In a perfect system 90, waveform I would be identical to waveform E. However it is more reasonable to assume that component values within system 90 may have drifted, essentially changes in the various photodetectors as the remainder of the system is essentially AC-coupled. But photodetector drift can cause gain drift within the system over time. Thus, system 90 drift can be recognized by comparing magnitudes of waveform E and waveform I.

When SW 2 is in the CAL position, waveform I is AC-coupled through the CAL switch to resistor Rs2. The result is that waveform I will be added to waveform E, according to the ratio of resistors Rs1 and Rs2. In the preferred embodiment, these resistors are scaled so that in calibration mode, waveform I will increase waveform E by precisely 20%. In practice, switches 260 and 280, and indeed excitation unit 320, are all implemented from a single CMOS switch IC, e.g., an HC 4053 unit.

In normal fashion, switch one (260) continues to sample the combined waveform signal, which sample is then held by capacitor Chold to form a calibration mode signal F. This signal F is amplified by amplifier 310, digitized by A/D 270 and presented to μP 270. Microprocessor 270 knows precisely what digital value will represent a 20% addition to waveform E. If the calibration mode signal F differs from what μP 270 expects, the μP will calculate and store a new microprocessor calibration factor. The microprocessor now ends calibration mode, SW 2 opens and remains open until a subsequent calibration mode is entered, and normal yarn measurements are resumed. The thus resumed normal measurements will henceforth be corrected by the new microprocessor calibration factor. This calibration factor will continue to be used until perhaps one hour later when the zero mode calibration process is repeated and perhaps a new calibration factor will be determined.

In this fashion, system 90 periodically recalibrates itself, performing an automatic gain correction. The result is that data provided by system 90 will be highly reliable, and indeed the integrity of the system will be renewed many times a day.

The AC-coupled high gain-bandwidth amplifiers used in the present invention, as well as the dynamic range increasing techniques described, permit the invention to achieve an overall gain of perhaps 100,000 from the PD outputs to the microprocessor input. This performance is accompanied by a DC stability of perhaps 1 part in 50,000, which permits denier measurements good to 0.1 denier. This performance is at least ten times better than prior art systems. Further, because of the synchronous manner in which signals are generated and processed, and because of the time-sampling that permits acquiring the best portion of a signal, the present invention can achieve excellent signal/noise ratios approaching perhaps 50,000:1, which is at least ten-fold better than prior art systems can achieve. As a result, the present invention can achieve from 1 mV to perhaps 200 mV per denier sensitivity, which is at least a ten-fold improvement over the prior art.

Although the present invention has been described with respect to using three photodiodes in an array, the fourth (or indeed still additional) photodiodes in array 110 could also be used. For example, the fourth photodiode in applicant's quad array could be used to sense stray strands. It may also be desirable to provide one or more emitting devices 100 that can output different frequency spectra. Emission at one wavelength may be desirable to determine denier, while emission at another wavelength, perhaps from a different emitter device 100, may be more useful to detect dye site imperfections.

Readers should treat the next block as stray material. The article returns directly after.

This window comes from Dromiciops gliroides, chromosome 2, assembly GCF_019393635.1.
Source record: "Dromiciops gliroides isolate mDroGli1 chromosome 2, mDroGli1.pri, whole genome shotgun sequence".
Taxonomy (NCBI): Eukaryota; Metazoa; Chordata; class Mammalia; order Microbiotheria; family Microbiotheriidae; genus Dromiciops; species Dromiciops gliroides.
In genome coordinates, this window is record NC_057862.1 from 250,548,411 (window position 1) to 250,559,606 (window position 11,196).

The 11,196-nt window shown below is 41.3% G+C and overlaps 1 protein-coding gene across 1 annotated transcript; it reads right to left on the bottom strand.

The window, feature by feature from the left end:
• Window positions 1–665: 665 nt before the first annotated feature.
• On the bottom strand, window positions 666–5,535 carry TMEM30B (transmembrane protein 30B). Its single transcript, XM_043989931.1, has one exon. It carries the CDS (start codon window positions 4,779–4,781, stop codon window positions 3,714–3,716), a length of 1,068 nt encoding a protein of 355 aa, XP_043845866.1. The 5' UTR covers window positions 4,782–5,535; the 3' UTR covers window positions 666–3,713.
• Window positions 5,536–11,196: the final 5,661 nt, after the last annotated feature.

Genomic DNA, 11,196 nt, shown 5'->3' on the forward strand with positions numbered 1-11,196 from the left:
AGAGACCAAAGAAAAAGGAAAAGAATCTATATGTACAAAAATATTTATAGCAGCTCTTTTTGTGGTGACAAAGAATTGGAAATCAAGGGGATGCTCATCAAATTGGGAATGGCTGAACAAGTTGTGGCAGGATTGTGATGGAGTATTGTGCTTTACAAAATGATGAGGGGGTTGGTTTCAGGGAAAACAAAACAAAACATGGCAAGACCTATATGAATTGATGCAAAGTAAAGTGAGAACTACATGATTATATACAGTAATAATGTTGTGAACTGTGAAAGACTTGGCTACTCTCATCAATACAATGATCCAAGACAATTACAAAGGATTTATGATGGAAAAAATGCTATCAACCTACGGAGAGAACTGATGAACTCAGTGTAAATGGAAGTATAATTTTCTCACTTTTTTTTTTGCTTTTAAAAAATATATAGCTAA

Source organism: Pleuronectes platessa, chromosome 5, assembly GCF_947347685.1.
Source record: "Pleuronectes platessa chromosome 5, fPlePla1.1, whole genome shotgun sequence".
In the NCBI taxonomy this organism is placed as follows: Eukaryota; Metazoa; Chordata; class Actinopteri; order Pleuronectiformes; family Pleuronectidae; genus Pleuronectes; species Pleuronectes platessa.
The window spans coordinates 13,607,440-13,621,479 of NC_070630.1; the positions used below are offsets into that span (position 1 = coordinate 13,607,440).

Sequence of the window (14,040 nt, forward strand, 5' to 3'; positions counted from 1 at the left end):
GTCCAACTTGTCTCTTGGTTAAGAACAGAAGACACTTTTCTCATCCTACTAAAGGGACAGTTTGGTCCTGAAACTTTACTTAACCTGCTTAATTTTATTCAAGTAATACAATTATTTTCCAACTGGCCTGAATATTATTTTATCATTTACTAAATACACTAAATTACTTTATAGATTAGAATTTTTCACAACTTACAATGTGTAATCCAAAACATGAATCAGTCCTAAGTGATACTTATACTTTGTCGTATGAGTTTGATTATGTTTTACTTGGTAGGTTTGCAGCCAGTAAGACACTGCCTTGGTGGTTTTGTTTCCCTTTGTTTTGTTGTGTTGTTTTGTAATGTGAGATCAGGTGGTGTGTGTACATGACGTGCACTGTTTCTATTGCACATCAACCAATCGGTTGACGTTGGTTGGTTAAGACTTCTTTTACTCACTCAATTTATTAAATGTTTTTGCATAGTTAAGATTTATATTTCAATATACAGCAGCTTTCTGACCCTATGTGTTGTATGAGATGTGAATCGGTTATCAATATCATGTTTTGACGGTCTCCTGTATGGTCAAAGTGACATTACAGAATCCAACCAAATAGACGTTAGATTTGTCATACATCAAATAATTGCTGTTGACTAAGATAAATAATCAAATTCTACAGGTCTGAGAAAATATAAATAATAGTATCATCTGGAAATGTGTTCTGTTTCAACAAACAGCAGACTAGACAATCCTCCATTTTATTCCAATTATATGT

It will be appreciated that the present invention may used to quality control material other than yarn, wire for example. In practice the present invention can accurately measure diameter, including wire diameter, to within about 0.000040". Further, the present invention may also be used to monitor material that is other than filament-like in shape, plastic film for example, as optical characteristic(s) of such material may be analyzed with system 90. Although the present invention has been described with respect to outputting digital data, if desired a denier readout device, perhaps a voltmeter, could be coupled to the analog output signal I, or a suitably interfaced digital readout device could be coupled to the microprocessor.

To summarize, the use of a well collimated light source that radiates to a nearby planar IC array of identical PDs that track one another, and the use of an optically closed loop 130 permits the present invention to automatically and continuously self-compensate for variables that could affect the transmission of light from LED 100 to the uniform reception of light by the various PDs. The use of AC-coupled amplifiers and a synchronous high frequency modulated-demodulated system that samples steady-state data promotes very high gain, excellent dynamic range, excellent signal-to-noise, and immunity to low frequency ambient light effects. Indeed, not only is the overall gain of the present invention approximately 100,000 but signal/noise ratios can approach 50,000. The present invention provides a high frequency response of about 10 KHz to 20 KHz (contrasted with perhaps 0.1 KHz for prior art systems). This high frequency response promotes fast transition times and permits sampling perhaps five times per 200 μs interval. Indeed, the high frequency response promotes interlace node analysis and defect counting.